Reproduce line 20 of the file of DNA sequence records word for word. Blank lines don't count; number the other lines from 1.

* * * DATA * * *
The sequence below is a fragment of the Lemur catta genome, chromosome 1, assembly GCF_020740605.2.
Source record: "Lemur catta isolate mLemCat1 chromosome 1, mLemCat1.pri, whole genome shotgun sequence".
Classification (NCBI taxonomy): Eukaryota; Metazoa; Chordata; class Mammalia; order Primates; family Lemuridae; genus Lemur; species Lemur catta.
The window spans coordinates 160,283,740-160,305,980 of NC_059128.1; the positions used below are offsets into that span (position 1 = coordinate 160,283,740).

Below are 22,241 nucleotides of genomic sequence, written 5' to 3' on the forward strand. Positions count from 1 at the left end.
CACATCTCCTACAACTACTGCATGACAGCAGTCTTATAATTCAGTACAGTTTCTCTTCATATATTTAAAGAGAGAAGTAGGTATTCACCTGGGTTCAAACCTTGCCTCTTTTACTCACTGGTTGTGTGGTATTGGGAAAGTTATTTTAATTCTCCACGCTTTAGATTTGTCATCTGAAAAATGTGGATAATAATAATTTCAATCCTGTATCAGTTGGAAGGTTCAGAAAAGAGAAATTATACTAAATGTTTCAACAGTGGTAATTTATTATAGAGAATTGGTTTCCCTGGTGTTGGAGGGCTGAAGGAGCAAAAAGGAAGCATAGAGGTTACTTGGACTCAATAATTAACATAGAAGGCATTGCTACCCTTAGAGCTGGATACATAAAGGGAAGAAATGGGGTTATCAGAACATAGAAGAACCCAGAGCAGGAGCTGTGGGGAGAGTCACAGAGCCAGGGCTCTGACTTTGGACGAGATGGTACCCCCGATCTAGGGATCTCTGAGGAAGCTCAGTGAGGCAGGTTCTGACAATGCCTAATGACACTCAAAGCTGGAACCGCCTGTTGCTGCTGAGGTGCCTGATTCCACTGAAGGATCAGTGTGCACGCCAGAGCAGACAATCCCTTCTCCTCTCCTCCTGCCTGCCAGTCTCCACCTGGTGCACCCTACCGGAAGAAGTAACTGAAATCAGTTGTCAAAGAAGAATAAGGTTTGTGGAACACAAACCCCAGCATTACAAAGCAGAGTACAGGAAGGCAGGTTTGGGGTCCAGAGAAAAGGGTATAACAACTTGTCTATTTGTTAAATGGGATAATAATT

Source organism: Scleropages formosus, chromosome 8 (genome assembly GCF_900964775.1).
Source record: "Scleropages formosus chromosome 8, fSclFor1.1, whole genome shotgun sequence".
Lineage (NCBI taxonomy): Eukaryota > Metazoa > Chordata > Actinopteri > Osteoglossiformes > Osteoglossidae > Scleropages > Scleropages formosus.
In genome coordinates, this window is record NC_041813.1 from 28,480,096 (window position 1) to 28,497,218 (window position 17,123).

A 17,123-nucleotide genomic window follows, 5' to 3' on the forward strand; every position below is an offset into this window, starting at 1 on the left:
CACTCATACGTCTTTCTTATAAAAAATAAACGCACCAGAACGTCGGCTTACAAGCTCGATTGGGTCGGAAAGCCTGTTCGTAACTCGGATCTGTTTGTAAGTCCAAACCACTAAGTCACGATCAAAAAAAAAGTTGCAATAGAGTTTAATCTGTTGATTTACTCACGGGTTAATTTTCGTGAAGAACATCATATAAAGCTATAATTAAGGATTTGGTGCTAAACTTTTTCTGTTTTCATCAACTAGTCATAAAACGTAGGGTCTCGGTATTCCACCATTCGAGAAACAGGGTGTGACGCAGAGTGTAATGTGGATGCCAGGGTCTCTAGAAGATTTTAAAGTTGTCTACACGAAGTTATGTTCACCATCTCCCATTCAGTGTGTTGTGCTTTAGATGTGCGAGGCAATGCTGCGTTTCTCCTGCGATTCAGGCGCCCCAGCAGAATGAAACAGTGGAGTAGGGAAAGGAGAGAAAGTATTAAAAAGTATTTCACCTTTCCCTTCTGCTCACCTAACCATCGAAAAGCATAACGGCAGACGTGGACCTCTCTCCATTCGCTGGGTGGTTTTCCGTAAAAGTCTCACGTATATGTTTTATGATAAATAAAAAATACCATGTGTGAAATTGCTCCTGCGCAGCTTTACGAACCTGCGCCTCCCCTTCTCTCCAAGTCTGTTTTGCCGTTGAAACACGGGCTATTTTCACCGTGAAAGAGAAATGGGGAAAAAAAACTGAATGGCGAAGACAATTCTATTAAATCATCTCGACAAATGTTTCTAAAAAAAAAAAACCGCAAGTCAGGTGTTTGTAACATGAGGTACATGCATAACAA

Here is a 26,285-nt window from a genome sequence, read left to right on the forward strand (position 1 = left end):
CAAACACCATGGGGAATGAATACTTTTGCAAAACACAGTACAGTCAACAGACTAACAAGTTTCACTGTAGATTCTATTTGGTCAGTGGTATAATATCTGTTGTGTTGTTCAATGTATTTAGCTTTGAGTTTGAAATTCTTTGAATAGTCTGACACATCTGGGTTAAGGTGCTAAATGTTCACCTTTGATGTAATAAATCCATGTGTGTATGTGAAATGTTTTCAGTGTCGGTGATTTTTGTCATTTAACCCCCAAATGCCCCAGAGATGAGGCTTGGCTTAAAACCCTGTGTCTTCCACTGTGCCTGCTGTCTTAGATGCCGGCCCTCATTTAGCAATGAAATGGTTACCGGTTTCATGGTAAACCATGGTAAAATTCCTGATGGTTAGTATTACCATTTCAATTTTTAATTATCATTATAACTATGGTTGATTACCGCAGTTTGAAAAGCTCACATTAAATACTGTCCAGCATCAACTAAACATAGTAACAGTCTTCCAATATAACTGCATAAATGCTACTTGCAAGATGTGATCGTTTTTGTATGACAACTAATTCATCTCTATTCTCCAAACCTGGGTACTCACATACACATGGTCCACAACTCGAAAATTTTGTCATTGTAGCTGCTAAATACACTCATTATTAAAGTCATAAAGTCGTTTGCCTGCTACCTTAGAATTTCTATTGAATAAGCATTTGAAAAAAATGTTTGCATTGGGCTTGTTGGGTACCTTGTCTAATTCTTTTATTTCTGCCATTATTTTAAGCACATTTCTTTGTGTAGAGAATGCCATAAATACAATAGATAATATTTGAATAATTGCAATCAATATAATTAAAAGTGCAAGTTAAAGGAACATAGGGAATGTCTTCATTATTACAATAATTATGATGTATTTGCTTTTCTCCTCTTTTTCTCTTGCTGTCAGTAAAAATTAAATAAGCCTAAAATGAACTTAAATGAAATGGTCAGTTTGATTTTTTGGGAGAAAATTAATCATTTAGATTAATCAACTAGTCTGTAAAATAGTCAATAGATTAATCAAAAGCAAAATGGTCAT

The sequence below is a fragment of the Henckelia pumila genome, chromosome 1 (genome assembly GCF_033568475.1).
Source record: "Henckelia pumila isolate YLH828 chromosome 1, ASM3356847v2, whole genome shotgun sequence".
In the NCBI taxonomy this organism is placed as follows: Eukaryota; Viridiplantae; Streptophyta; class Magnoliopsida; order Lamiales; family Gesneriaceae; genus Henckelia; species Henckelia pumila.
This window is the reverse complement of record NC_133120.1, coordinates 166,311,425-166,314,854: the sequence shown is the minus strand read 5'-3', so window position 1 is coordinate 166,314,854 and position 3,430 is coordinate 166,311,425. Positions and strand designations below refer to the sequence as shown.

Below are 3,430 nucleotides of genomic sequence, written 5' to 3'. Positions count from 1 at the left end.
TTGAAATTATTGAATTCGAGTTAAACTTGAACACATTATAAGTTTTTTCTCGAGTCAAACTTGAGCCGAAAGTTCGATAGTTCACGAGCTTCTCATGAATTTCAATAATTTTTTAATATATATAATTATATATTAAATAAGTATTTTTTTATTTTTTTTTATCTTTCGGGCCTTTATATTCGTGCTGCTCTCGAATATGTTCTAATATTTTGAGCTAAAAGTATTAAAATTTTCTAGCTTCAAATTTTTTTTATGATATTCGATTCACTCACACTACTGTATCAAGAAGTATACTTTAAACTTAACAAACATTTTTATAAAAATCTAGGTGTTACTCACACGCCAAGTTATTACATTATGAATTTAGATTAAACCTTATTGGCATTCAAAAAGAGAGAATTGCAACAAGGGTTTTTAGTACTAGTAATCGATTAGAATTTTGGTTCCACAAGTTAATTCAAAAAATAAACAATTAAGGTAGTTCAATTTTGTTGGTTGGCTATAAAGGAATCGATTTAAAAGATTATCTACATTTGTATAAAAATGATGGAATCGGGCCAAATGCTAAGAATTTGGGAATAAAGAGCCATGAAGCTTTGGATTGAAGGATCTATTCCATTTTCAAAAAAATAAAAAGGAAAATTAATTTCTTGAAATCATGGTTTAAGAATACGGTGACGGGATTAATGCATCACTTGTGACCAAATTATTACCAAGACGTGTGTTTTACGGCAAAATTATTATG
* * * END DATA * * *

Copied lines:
TTGAAATTATTGAATTCGAGTTAAACTTGAACACATTATAAGTTTTTTCTCGAGTCAAACTTGAGCCGAAAGTTCGATAGTTCACGAGCTTCTCATGAATTTCAATAATTTTTTAATATATATAATTATATATTAAATAAGTATTTTTTTATTTTTTTTTATCTTTCGGGCCTTTATATTCGTGCTGCTCTCGAATATGTTCTAATATTTTGAGCTAAAAGTATTAAAATTTTCTAGCTTCAAATTTTTTTTATGATATTCGATTCACTCACACTACTGTATCAAGAAGTATACTTTAAACTTAACAAACATTTTTATAAAAATCTAGGTGTTACTCACACGCCAAGTTATTACATTATGAATTTAGATTAAACCTTATTGGCATTCAAAAAGAGAGAATTGCAACAAGGGTTTTTAGTACTAGTAATCGATTAGAATTTTGGTTCCACAAGTTAATTCAAAAAATAAACAATTAAGGTAGTTCAATTTTGTTGGTTGGCTATAAAGGAATCGATTTAAAAGATTATCTACATTTGTATAAAAATGATGGAATCGGGCCAAATGCTAAGAATTTGGGAATAAAGAGCCATGAAGCTTTGGATTGAAGGATCTATTCCATTTTCAAAAAAATAAAAAGGAAAATTAATTTCTTGAAATCATGGTTTAAGAATACGGTGACGGGATTAATGCATCACTTGTGACCAAATTATTACCAAGACGTGTGTTTTACGGCAAAATTATTATG